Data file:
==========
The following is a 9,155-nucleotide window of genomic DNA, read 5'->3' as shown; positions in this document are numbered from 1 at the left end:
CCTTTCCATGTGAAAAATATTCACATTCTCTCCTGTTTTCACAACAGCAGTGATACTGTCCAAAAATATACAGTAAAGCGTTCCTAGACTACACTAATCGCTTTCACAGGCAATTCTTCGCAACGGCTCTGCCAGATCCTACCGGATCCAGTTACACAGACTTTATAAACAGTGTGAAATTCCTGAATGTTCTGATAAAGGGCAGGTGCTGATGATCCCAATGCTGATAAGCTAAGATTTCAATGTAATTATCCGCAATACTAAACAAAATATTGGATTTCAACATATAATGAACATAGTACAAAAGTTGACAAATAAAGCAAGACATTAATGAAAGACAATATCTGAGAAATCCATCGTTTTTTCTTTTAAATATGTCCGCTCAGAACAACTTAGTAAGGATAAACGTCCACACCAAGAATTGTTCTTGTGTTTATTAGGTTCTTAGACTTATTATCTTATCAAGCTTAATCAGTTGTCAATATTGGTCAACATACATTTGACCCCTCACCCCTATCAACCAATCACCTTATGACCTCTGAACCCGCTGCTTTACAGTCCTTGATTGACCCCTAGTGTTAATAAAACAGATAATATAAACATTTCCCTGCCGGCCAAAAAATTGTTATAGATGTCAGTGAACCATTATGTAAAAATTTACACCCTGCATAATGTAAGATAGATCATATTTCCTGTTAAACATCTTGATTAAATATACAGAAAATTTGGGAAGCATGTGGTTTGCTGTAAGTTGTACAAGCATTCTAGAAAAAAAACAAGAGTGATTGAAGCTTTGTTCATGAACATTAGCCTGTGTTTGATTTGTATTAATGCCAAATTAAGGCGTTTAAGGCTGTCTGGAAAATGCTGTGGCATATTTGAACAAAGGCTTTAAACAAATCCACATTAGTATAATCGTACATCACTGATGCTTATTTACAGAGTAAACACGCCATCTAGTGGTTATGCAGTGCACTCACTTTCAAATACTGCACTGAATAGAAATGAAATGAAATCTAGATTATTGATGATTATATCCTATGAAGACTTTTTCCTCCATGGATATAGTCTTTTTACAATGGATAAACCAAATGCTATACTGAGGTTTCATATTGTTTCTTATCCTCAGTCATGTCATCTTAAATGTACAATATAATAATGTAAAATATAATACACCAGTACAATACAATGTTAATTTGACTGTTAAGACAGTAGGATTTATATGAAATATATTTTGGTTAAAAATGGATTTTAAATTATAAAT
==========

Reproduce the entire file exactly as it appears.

The following is a 9,155-nucleotide window of genomic DNA, read 5'->3' as shown; positions in this document are numbered from 1 at the left end:
CCTTTCCATGTGAAAAATATTCACATTCTCTCCTGTTTTCACAACAGCAGTGATACTGTCCAAAAATATACAGTAAAGCGTTCCTAGACTACACTAATCGCTTTCACAGGCAATTCTTCGCAACGGCTCTGCCAGATCCTACCGGATCCAGTTACACAGACTTTATAAACAGTGTGAAATTCCTGAATGTTCTGATAAAGGGCAGGTGCTGATGATCCCAATGCTGATAAGCTAAGATTTCAATGTAATTATCCGCAATACTAAACAAAATATTGGATTTCAACATATAATGAACATAGTACAAAAGTTGACAAATAAAGCAAGACATTAATGAAAGACAATATCTGAGAAATCCATCGTTTTTTCTTTTAAATATGTCCGCTCAGAACAACTTAGTAAGGATAAACGTCCACACCAAGAATTGTTCTTGTGTTTATTAGGTTCTTAGACTTATTATCTTATCAAGCTTAATCAGTTGTCAATATTGGTCAACATACATTTGACCCCTCACCCCTATCAACCAATCACCTTATGACCTCTGAACCCGCTGCTTTACAGTCCTTGATTGACCCCTAGTGTTAATAAAACAGATAATATAAACATTTCCCTGCCGGCCAAAAAATTGTTATAGATGTCAGTGAACCATTATGTAAAAATTTACACCCTGCATAATGTAAGATAGATCATATTTCCTGTTAAACATCTTGATTAAATATACAGAAAATTTGGGAAGCATGTGGTTTGCTGTAAGTTGTACAAGCATTCTAGAAAAAAAACAAGAGTGATTGAAGCTTTGTTCATGAACATTAGCCTGTGTTTGATTTGTATTAATGCCAAATTAAGGCGTTTAAGGCTGTCTGGAAAATGCTGTGGCATATTTGAACAAAGGCTTTAAACAAATCCACATTAGTATAATCGTACATCACTGATGCTTATTTACAGAGTAAACACGCCATCTAGTGGTTATGCAGTGCACTCACTTTCAAATACTGCACTGAATAGAAATGAAATGAAATCTAGATTATTGATGATTATATCCTATGAAGACTTTTTCCTCCATGGATATAGTCTTTTTACAATGGATAAACCAAATGCTATACTGAGGTTTCATATTGTTTCTTATCCTCAGTCATGTCATCTTAAATGTACAATATAATAATGTAAAATATAATACACCAGTACAATACAATGTTAATTTGACTGTTAAGACAGTAGGATTTATATGAAATATATTTTGGTTAAAAATGGATTTTAAATTATAAAT